Police have been asked by the Independent Police Conduct Authority (IPCA) to review its investigation into the death of Jamie Kaiwai nearly two years ago.
Kaiwai's cousin, Jonique Oli-Alainu'uese lodged a formal complaint to the IPCA the 'police failed to follow their own training' in her recent Facebook video post, Justice for Jamie Kaiwai.
Te Ao Māori News understands Kaiwai's whānau felt let down by police as it didn't consider her disappearance 'suspicious', when the 27-year-old went missing on the morning of Thursday, October 10, 2019.
Whānau say police attributed her disappearance to mental health troubles and cannabis use.
When her vehicle was found unlocked at the Tologa Bay wharf, her keys still inside and blood discovered on both her damp clothes and in her room at the Tologa Bay Inn, the investigation continued.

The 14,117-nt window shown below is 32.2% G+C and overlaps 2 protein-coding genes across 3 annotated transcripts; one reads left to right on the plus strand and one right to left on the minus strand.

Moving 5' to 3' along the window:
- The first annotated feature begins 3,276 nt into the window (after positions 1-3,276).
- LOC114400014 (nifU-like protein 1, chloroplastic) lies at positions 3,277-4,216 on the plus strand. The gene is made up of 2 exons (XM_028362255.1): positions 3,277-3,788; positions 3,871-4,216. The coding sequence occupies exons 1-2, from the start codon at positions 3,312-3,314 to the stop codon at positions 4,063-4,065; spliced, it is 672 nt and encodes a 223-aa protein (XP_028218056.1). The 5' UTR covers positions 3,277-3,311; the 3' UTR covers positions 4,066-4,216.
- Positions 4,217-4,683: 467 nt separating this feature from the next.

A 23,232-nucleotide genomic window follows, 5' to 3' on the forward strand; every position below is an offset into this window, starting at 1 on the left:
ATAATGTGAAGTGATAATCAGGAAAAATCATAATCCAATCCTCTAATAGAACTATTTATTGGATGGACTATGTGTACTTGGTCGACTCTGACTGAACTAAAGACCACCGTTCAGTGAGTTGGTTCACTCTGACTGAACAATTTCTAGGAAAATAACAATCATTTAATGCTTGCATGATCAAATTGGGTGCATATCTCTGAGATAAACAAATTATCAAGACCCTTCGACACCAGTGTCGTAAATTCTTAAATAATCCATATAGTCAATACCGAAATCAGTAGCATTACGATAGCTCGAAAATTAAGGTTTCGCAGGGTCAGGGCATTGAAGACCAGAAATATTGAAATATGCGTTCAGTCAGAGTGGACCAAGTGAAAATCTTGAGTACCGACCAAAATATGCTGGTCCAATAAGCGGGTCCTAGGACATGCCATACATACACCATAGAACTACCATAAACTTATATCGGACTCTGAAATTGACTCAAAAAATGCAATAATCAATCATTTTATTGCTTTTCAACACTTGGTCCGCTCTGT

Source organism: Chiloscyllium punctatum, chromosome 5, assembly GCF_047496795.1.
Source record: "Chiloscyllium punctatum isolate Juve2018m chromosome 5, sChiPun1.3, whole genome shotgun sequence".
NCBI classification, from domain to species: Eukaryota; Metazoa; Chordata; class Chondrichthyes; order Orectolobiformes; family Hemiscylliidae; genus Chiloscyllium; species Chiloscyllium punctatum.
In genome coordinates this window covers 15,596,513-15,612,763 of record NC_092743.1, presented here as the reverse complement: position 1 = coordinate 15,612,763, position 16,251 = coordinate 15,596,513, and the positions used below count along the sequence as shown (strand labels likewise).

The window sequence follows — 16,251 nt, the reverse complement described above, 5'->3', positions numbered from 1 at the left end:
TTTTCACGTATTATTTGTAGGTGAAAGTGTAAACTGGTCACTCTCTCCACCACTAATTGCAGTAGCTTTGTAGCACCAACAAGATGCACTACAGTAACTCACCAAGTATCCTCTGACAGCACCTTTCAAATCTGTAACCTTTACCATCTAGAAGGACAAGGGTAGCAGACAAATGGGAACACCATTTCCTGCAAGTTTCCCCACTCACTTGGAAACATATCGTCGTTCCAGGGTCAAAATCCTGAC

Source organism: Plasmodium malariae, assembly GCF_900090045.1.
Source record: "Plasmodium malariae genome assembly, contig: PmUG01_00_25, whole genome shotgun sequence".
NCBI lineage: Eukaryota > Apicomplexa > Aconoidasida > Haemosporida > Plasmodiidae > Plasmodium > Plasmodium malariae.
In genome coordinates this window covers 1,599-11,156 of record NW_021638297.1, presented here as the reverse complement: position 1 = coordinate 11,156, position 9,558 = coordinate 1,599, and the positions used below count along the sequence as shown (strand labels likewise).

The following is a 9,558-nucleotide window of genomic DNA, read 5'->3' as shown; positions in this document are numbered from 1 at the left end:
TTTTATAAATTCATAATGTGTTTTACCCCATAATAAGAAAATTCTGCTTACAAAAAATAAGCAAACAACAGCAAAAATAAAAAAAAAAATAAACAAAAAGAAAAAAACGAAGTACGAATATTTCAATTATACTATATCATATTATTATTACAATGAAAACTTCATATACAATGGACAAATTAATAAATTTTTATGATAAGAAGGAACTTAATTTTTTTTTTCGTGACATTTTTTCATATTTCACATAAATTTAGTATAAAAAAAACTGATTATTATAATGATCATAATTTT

However, Oli-Alainu'uese's complaint did not result in the IPCA initiating an independent investigation.
Upon completion, police would notify the IPCA of their findings, and communicate the outcome of the review to the designated point-of-contact identified by the whānau.
"The police stand by their investigation - they may have convinced themselves that they have done the best in their ability to find Jamie. But they have never convinced me", Oli-Alainu'uese says.
Te Ao Mārama reached out to the IPCA for comment but it is prevented from providing further information why it took this approach.
"We're all happy and that it is a positive start but we're just waiting. We've learnt not to get our hopes up."